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Hard Times: An Oral History of the Great Depression (1970)
by Studs Terkel
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Amazon.com Amazon.com Review (ISBN 0394746910, Paperback)First published in 1970, this classic of oral history features the voices of men and women who lived through the Great Depression of the 1930s. It includes accounts by congressmen C. Wright Patman and Hamilton Fish, as well as failed presidential candidate Alf M. Landon, who recalls what it was like to be governor of Kansas in 1933:
Men with tears in their eyes begged for an appointment that would help save their homes and farms. I couldn't see them all in my office. But I never let one of them leave without my coming out and shakin' hands with 'em. I listened to all their stories, each one of 'em. But it was obvious I couldn't take care of all their terrible needs.The book includes also the perspectives of ordinary men and women, such as Jim Sheridan, who took part in the 1932 march by World War I veterans to petition for their benefits in Washington, D.C., where they were repelled by army troops led by General Douglas MacArthur. Or Edward Santander, who was a child then: "My first memories come about '31. It was simply a gut issue then: eating or not eating, living or not living." Studs Terkel makes history come alive, drawing out experiences and emotions from his interviewees to the degree few have ever been able to match.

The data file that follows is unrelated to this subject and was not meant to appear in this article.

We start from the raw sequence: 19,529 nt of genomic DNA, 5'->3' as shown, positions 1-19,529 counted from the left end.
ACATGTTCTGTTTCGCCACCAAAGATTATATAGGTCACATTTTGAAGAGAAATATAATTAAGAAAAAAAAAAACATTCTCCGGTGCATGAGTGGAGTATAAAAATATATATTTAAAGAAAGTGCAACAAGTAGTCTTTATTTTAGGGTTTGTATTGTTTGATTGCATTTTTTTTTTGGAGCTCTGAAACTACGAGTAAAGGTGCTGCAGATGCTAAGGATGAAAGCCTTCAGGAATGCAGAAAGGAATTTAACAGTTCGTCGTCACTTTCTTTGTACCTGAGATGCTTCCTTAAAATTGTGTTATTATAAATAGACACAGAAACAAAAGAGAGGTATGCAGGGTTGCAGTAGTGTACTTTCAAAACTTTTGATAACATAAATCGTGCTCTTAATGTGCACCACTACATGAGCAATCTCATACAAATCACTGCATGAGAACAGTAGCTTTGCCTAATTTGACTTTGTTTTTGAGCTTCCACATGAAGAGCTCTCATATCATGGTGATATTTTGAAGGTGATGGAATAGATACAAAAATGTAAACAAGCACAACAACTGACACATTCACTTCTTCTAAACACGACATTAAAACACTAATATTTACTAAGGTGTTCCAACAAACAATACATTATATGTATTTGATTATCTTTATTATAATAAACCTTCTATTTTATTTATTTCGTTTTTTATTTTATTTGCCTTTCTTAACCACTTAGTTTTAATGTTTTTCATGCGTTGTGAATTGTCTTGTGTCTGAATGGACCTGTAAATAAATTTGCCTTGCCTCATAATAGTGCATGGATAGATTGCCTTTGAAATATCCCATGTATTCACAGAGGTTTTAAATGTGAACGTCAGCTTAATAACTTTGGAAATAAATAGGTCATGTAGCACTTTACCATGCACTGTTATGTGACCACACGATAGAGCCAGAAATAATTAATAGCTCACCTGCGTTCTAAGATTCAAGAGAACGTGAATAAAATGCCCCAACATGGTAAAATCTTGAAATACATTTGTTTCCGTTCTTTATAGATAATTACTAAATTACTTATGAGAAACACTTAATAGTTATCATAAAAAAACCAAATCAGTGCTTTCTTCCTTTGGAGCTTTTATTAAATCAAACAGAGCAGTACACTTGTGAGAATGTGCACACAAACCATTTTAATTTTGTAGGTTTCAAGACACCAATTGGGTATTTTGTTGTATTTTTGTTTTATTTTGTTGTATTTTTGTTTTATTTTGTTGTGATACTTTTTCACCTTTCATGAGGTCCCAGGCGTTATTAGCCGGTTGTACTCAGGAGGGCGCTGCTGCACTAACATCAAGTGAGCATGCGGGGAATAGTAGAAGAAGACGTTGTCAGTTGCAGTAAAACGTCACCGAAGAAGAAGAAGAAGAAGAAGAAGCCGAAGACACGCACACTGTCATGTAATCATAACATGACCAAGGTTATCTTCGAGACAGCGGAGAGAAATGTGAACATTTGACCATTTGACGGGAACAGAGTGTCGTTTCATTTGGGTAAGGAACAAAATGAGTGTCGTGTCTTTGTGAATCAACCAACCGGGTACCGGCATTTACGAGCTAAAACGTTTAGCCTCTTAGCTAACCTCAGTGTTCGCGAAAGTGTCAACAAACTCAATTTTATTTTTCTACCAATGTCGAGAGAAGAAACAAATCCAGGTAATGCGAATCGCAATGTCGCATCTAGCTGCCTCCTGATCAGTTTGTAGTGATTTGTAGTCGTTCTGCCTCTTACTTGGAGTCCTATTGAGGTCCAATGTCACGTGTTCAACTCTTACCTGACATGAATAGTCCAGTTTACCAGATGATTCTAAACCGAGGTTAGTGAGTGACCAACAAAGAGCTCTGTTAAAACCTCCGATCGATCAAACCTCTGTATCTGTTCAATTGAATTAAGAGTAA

(retrieved from Amazon Thu, 14 Feb 2013 13:44:22 -0500)
From the Publisher: In this unique re-creation of one of the most dramatic periods in modern American history, Studs Terkel recaptures the Great Depression of the 1930s in all its complexity. The book is a mosaic of memories from those who were richest to those who were most destitute: politicians like James Farley and Raymond Moley; businessmen like Bill Benton and Clement Stone; a six-day bicycle racer; artists and writers; racketeers; speakeasy operators, strikers, and impoverished farmers; people who were just kids; and those who remember losing a fortune. Hard Times is not only a gold mine of information-much of it little known-but also a fascinating interplay of memory and fact, showing how the Depression affected the lives of those who experienced it firsthand, often transforming the most bitter memories into a surprising nostalgia.
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